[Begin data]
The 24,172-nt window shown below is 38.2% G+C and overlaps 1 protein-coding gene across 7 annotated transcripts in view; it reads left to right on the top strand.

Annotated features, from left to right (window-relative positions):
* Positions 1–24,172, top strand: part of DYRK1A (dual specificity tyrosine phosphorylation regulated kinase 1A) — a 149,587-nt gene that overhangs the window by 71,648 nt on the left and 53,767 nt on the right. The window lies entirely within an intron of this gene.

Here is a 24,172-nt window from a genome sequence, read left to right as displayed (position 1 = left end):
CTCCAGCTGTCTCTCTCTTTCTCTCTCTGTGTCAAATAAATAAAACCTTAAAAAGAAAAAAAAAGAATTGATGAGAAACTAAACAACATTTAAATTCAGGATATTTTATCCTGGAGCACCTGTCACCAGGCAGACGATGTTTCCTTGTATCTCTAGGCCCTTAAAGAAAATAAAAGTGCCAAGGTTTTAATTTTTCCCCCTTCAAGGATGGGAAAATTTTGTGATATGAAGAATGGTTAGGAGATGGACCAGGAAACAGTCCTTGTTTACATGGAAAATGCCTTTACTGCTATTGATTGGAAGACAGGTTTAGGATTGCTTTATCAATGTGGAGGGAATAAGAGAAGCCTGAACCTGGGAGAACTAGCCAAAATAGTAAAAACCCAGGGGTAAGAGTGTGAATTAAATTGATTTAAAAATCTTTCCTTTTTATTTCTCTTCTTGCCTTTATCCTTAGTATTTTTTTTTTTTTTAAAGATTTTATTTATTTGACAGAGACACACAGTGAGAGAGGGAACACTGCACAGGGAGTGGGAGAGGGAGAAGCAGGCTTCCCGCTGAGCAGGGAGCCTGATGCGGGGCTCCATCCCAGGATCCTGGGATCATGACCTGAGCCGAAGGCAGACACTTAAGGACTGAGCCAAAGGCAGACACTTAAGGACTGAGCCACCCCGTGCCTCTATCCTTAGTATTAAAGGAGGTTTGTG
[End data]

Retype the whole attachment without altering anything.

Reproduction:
The 24,172-nt window shown below is 38.2% G+C and overlaps 1 protein-coding gene across 7 annotated transcripts in view; it reads left to right on the top strand.

Annotated features, from left to right (window-relative positions):
* Positions 1–24,172, top strand: part of DYRK1A (dual specificity tyrosine phosphorylation regulated kinase 1A) — a 149,587-nt gene that overhangs the window by 71,648 nt on the left and 53,767 nt on the right. The window lies entirely within an intron of this gene.

Here is a 24,172-nt window from a genome sequence, read left to right as displayed (position 1 = left end):
CTCCAGCTGTCTCTCTCTTTCTCTCTCTGTGTCAAATAAATAAAACCTTAAAAAGAAAAAAAAAGAATTGATGAGAAACTAAACAACATTTAAATTCAGGATATTTTATCCTGGAGCACCTGTCACCAGGCAGACGATGTTTCCTTGTATCTCTAGGCCCTTAAAGAAAATAAAAGTGCCAAGGTTTTAATTTTTCCCCCTTCAAGGATGGGAAAATTTTGTGATATGAAGAATGGTTAGGAGATGGACCAGGAAACAGTCCTTGTTTACATGGAAAATGCCTTTACTGCTATTGATTGGAAGACAGGTTTAGGATTGCTTTATCAATGTGGAGGGAATAAGAGAAGCCTGAACCTGGGAGAACTAGCCAAAATAGTAAAAACCCAGGGGTAAGAGTGTGAATTAAATTGATTTAAAAATCTTTCCTTTTTATTTCTCTTCTTGCCTTTATCCTTAGTATTTTTTTTTTTTTTAAAGATTTTATTTATTTGACAGAGACACACAGTGAGAGAGGGAACACTGCACAGGGAGTGGGAGAGGGAGAAGCAGGCTTCCCGCTGAGCAGGGAGCCTGATGCGGGGCTCCATCCCAGGATCCTGGGATCATGACCTGAGCCGAAGGCAGACACTTAAGGACTGAGCCAAAGGCAGACACTTAAGGACTGAGCCACCCCGTGCCTCTATCCTTAGTATTAAAGGAGGTTTGTG